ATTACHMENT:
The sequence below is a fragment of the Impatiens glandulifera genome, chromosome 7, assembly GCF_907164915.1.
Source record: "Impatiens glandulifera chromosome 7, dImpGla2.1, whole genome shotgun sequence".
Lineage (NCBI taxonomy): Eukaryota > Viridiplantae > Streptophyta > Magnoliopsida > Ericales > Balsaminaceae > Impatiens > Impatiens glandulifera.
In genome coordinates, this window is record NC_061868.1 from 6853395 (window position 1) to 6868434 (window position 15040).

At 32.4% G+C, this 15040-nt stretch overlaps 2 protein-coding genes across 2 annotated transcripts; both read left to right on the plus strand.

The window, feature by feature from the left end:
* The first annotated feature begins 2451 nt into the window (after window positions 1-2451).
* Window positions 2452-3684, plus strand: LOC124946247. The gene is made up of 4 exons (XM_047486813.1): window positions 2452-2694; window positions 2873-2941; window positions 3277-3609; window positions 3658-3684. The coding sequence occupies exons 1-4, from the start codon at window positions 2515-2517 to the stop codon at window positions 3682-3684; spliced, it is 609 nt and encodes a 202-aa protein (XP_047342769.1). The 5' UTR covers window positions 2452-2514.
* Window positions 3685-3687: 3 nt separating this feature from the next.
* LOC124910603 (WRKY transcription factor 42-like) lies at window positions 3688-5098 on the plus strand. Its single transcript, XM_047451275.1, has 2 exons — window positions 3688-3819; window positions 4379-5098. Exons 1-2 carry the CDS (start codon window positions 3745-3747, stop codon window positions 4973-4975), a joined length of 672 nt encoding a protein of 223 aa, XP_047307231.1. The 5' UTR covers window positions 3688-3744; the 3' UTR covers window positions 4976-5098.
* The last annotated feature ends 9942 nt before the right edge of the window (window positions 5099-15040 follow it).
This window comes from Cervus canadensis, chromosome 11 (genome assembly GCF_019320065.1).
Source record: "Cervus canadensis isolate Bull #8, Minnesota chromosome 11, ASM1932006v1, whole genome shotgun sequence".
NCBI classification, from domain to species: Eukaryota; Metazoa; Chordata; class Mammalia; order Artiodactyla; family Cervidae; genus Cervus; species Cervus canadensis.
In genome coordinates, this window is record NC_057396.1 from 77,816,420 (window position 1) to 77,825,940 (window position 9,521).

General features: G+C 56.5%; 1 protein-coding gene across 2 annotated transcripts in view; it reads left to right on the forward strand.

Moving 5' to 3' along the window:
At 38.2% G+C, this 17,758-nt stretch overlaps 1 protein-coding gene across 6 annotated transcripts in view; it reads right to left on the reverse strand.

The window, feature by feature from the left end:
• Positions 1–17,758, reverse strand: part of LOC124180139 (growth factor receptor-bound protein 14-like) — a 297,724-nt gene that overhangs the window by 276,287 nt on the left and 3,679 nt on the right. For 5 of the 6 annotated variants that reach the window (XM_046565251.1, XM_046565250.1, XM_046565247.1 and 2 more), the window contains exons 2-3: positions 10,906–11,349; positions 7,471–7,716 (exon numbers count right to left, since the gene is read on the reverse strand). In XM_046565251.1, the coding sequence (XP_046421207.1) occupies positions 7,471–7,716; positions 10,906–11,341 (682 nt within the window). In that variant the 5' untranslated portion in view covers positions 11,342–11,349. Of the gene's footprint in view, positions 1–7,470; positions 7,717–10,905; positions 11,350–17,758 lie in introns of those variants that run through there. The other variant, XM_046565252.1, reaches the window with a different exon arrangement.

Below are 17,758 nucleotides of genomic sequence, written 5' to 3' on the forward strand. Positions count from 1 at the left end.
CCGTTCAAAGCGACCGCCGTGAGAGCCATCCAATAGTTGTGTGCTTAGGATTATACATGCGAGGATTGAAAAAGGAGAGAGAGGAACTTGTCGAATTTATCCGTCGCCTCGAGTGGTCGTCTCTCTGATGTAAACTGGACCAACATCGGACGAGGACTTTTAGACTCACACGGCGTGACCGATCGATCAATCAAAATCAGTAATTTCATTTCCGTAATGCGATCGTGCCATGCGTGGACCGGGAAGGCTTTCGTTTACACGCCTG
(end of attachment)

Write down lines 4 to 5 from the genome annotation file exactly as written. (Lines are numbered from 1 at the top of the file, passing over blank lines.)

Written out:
In genome coordinates, this window is record NC_061868.1 from 6853395 (window position 1) to 6868434 (window position 15040).

At 32.4% G+C, this 15040-nt stretch overlaps 2 protein-coding genes across 2 annotated transcripts; both read left to right on the plus strand.